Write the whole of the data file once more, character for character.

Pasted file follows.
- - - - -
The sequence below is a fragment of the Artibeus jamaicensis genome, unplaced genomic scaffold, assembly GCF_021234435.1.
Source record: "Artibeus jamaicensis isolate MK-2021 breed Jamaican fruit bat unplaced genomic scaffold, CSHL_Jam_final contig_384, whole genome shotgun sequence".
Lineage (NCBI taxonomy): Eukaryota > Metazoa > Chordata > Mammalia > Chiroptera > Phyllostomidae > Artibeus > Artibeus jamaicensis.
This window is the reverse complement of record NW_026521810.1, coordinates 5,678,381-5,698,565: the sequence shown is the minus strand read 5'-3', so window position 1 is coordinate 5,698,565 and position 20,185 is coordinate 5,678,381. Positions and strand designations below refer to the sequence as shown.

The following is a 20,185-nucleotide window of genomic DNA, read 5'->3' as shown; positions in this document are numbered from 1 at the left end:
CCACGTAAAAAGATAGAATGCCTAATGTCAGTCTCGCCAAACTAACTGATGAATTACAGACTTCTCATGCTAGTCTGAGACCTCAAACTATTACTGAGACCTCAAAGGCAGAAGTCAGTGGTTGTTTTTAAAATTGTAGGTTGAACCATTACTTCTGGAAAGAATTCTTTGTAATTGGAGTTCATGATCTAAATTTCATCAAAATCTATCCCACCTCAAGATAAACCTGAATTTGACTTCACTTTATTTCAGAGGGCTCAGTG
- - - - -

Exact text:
The sequence below is a fragment of the Artibeus jamaicensis genome, unplaced genomic scaffold, assembly GCF_021234435.1.
Source record: "Artibeus jamaicensis isolate MK-2021 breed Jamaican fruit bat unplaced genomic scaffold, CSHL_Jam_final contig_384, whole genome shotgun sequence".
Lineage (NCBI taxonomy): Eukaryota > Metazoa > Chordata > Mammalia > Chiroptera > Phyllostomidae > Artibeus > Artibeus jamaicensis.
This window is the reverse complement of record NW_026521810.1, coordinates 5,678,381-5,698,565: the sequence shown is the minus strand read 5'-3', so window position 1 is coordinate 5,698,565 and position 20,185 is coordinate 5,678,381. Positions and strand designations below refer to the sequence as shown.

The following is a 20,185-nucleotide window of genomic DNA, read 5'->3' as shown; positions in this document are numbered from 1 at the left end:
CCACGTAAAAAGATAGAATGCCTAATGTCAGTCTCGCCAAACTAACTGATGAATTACAGACTTCTCATGCTAGTCTGAGACCTCAAACTATTACTGAGACCTCAAAGGCAGAAGTCAGTGGTTGTTTTTAAAATTGTAGGTTGAACCATTACTTCTGGAAAGAATTCTTTGTAATTGGAGTTCATGATCTAAATTTCATCAAAATCTATCCCACCTCAAGATAAACCTGAATTTGACTTCACTTTATTTCAGAGGGCTCAGTG